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Tim S. Meese, Robert F. Hess; Low spatial frequencies are suppressively masked across spatial scale, orientation, field position, and eye of origin. Journal of Vision 2004;4(10):2. doi: 10.1167/4.10.2.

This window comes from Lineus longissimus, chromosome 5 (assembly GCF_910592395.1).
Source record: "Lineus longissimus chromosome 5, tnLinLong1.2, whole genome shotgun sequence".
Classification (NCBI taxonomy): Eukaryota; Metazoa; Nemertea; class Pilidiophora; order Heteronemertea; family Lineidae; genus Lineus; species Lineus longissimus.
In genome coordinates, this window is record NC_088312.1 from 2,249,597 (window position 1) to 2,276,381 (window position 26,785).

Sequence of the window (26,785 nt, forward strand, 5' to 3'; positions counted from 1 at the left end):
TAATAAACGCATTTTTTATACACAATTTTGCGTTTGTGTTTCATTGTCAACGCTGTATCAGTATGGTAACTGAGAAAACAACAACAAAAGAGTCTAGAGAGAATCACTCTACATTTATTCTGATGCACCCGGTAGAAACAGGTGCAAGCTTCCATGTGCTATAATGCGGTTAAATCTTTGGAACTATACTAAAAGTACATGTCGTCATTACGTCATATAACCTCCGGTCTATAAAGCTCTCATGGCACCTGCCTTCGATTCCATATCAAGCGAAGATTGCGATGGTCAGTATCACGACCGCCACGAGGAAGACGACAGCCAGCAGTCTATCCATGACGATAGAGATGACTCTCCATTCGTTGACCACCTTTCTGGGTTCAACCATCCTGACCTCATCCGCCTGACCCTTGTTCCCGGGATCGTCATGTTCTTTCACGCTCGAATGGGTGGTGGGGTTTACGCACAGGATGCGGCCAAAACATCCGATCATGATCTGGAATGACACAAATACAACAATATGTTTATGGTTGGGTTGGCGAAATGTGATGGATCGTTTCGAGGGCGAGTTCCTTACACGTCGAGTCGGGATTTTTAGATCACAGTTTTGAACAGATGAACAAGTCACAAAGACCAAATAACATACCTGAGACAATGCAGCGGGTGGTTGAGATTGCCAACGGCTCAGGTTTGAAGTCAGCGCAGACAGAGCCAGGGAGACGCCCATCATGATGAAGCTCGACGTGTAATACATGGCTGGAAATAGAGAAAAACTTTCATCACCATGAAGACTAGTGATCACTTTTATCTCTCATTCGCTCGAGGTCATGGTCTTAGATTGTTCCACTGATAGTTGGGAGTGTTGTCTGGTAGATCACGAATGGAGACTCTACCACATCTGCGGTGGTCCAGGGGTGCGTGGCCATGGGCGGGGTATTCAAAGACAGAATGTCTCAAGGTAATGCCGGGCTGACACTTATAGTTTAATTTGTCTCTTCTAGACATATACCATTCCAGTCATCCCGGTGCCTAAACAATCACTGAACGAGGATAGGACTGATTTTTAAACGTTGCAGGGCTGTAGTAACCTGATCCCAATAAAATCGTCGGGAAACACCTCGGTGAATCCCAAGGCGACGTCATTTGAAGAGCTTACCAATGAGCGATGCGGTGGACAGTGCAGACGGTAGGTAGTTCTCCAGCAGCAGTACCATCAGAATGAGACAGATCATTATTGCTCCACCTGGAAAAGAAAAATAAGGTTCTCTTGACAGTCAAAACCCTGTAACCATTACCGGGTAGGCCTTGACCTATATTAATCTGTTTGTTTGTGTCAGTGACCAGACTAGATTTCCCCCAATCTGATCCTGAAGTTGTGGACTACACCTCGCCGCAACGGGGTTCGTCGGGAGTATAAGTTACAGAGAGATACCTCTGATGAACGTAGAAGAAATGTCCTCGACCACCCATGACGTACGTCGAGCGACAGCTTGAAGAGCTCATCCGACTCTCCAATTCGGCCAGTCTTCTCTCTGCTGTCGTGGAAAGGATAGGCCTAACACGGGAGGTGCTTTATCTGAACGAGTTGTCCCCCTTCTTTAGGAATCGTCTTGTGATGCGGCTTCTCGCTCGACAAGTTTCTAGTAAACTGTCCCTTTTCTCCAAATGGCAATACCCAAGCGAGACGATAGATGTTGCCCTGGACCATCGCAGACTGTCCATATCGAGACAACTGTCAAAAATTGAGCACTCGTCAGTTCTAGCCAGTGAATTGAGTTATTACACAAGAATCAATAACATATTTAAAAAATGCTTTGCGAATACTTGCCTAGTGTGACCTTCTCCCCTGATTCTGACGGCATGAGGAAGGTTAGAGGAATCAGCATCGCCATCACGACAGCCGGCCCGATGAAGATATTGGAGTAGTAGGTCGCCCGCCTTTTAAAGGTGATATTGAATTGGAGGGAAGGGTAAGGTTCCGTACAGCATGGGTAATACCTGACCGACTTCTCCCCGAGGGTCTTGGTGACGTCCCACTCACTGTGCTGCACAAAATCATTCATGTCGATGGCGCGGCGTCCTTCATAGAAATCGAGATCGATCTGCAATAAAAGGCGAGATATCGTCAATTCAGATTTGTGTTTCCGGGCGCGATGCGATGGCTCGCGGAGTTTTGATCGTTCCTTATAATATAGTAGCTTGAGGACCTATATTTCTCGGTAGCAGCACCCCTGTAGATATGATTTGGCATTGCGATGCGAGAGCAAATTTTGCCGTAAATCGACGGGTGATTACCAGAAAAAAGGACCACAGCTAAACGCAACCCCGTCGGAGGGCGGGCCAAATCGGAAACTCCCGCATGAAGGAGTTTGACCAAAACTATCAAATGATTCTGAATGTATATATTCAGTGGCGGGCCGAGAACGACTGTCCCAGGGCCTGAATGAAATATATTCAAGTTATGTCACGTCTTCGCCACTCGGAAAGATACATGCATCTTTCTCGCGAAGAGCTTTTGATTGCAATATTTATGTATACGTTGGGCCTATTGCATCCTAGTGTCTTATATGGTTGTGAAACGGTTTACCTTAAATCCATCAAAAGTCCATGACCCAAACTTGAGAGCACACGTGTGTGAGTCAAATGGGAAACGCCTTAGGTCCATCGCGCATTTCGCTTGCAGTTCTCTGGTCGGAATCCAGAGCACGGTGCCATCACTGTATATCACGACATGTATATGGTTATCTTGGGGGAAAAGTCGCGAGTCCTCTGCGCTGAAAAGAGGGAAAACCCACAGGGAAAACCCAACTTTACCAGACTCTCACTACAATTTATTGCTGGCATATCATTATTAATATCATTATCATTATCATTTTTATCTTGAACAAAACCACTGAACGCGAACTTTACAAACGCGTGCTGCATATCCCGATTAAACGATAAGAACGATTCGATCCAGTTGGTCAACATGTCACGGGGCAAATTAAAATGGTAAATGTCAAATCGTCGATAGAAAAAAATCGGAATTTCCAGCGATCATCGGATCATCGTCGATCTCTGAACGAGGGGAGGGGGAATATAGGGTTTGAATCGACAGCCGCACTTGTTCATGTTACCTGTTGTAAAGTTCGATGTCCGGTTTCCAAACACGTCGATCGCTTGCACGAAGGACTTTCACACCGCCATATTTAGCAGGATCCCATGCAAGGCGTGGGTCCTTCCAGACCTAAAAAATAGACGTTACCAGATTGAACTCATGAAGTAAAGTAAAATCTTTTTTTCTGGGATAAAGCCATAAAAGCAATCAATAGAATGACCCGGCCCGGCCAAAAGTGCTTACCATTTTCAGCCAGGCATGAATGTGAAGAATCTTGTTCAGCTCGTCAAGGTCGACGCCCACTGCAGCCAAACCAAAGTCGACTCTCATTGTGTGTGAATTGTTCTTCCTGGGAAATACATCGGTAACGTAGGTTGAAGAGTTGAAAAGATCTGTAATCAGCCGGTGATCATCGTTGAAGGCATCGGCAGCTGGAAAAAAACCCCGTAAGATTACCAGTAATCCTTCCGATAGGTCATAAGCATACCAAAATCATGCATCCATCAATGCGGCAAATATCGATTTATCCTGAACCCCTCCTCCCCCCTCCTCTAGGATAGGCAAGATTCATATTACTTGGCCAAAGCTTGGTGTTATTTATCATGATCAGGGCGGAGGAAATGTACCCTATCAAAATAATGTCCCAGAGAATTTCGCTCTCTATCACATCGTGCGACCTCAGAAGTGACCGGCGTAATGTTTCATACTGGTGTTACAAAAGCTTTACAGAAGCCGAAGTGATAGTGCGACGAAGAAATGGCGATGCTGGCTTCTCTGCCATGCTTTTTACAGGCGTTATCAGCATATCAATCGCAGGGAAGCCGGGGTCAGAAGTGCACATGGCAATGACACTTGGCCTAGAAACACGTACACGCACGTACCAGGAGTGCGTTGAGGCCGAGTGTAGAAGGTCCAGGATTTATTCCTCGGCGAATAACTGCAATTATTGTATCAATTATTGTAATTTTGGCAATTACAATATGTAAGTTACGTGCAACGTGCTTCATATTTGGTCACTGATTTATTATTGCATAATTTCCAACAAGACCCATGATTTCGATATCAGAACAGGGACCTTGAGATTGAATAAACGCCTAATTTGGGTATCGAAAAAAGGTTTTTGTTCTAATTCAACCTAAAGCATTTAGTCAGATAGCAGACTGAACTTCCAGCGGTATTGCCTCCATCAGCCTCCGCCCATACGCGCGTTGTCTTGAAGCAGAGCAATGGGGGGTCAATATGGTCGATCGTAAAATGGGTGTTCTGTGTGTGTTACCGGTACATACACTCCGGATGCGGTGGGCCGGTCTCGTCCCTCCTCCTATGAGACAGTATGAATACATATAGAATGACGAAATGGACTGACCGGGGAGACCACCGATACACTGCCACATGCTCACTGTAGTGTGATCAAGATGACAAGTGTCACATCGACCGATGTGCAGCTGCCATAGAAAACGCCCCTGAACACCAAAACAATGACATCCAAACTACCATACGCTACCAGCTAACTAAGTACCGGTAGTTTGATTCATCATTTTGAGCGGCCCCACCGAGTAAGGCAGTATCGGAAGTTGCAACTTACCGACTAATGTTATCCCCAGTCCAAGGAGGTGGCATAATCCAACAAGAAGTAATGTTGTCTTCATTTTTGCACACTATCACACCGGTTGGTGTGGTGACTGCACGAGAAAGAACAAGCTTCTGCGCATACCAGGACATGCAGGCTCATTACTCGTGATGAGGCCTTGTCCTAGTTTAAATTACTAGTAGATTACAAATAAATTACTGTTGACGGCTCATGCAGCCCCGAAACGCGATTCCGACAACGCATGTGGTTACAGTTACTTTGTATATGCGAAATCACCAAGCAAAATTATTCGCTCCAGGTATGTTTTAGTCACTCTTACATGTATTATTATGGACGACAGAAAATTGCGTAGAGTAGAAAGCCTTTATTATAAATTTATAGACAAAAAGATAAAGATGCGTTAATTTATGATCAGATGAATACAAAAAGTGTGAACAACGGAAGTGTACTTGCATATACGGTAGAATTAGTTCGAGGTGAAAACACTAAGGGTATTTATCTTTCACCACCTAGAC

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Masking is said to occur when a mask stimulus interferes with the visibility of a target (test) stimulus. One widely held view of this process supposes interactions between mask and test mechanisms (cross-channel masking), and explicit models (e.g., J. M. Foley, 1994) have proposed that the interactions are inhibitory. Unlike a within-channel model, where masking involves the combination of mask and test stimulus within a single mechanism, this cross-channel inhibitory model predicts that the mask should attenuate the perceived contrast of a test stimulus. Another possibility is that masking is due to an increase in noise, in which case, perception of contrast should be unaffected once the signal exceeds detection threshold. We use circular patches and annuli of sine-wave grating in contrast detection and contrast matching experiments to test these hypotheses and investigate interactions across spatial frequency, orientation, field position, and eye of origin. In both types of experiments we found substantial effects of masking that can occur over a factor of 3 in spatial frequency, 45° in orientation, across different field positions and between different eyes. We found the effects to be greatest at the lowest test spatial frequency we used (0.46 c/deg), and when the mask and test differed in all four dimensions simultaneously. This is surprising in light of previous work where it was concluded that suppression from the surround was strictly monocular (C. Chubb, G. Sperling, & J. A. Solomon, 1989). The results confirm that above detection threshold, cross-channel masking involves contrast suppression and not (purely) mask-induced noise. We conclude that cross-channel masking can be a powerful phenomenon, particularly at low test spatial frequencies and when mask and test are presented to different eyes.
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